In Chicago, Mayor Rahm Emanuel declared: “I want to be clear: We’re going to stay a sanctuary city. There is no stranger among us. Whether you’re from Poland or Pakistan, whether you’re from Ireland or India or Israel and whether you’re from Mexico or Moldova, where my grandfather came from, you are welcome in Chicago as you pursue the American dream.”
Cities Vow to Fight Trump on Immigration, Even if They Lose Millions
(NYT) Here in Los Angeles, where nearly half of the city’s residents are Latino, Mayor Eric Garcetti has vowed to do everything he can to fight widespread deportations of illegal immigrants.
In New York, with a large and diverse Latino population, Mayor Bill de Blasio has pledged not to cooperate with immigration agents. And Mayor Rahm Emanuel of Chicago has declared that it “will always be a sanctuary city.”
Across the nation, officials in sanctuary cities are gearing up to oppose President-elect Donald J. Trump if he follows through on a campaign promise to deport millions of illegal immigrants. They are promising to maintain their policies of limiting local law enforcement cooperation with federal immigration agents.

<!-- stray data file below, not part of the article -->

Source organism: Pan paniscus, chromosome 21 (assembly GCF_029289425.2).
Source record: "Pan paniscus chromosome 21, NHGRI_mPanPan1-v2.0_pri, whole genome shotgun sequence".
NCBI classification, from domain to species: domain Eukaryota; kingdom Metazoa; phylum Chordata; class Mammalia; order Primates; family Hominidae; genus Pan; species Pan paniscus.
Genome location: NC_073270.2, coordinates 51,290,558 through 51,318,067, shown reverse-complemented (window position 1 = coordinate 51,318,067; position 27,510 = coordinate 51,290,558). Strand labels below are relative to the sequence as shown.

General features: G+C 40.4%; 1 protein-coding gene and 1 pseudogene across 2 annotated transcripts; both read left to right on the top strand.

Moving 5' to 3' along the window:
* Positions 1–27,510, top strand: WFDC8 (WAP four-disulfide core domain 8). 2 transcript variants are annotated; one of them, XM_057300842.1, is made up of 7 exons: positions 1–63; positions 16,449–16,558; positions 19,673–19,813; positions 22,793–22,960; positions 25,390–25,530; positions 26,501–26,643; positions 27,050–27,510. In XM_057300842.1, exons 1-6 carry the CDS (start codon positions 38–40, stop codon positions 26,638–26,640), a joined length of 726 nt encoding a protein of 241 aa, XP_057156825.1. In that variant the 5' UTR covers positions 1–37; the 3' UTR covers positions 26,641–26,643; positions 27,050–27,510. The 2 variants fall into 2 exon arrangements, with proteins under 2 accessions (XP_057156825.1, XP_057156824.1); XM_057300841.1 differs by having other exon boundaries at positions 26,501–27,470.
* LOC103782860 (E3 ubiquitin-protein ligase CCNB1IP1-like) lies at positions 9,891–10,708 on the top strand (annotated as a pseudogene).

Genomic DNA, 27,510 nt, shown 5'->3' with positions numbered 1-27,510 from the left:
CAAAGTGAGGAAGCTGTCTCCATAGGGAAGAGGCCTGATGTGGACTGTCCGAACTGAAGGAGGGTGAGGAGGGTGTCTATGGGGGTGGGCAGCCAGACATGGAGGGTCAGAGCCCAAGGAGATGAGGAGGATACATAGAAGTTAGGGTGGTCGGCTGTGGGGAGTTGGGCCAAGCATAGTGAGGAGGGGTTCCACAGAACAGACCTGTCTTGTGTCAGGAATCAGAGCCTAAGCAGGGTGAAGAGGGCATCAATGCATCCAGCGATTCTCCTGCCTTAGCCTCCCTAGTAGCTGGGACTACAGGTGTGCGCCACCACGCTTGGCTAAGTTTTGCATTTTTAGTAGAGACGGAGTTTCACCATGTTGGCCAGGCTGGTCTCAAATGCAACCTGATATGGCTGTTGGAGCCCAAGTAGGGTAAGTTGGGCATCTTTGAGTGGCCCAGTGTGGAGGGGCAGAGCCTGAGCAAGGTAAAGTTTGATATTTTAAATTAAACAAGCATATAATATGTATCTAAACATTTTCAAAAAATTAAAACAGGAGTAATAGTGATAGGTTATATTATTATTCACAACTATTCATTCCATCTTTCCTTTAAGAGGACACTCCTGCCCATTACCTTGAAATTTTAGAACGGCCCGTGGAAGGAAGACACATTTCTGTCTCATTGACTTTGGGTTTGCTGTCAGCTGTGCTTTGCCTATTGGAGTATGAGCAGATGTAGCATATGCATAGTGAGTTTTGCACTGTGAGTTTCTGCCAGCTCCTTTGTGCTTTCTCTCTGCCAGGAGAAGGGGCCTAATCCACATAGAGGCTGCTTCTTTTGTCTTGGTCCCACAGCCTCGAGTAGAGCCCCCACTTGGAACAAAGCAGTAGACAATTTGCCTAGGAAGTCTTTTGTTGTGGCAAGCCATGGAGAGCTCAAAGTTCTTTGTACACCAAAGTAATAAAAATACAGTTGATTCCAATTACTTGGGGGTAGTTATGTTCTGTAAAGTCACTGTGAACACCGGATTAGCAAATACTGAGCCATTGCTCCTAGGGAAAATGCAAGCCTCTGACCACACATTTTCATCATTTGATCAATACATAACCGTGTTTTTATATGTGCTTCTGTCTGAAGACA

In doing so, municipal officials risk losing millions of dollars in federal assistance for their cities that helps pay for services like fighting crime and running homeless shelters. Mr. Trump has vowed to block all federal funding for cities where local law enforcement agencies do not cooperate with Immigration and Customs Enforcement agents.
Michael Bloomberg: Washington Won’t Have Last Word on Climate Change
if the Trump administration does withdraw from the Paris accord, I will recommend that the 128 U.S. mayors who are part of the Global Covenant of Mayors seek to join in its place.
I am confident that no matter what happens in Washington, no matter what regulations the next administration adopts or rescinds, no matter what laws the next Congress may pass, we will meet the pledges that the U.S. made in Paris.
The reason is simple: Cities, businesses and citizens will continue reducing emissions, because they have concluded — just as China has — that doing so is in their own self-interest.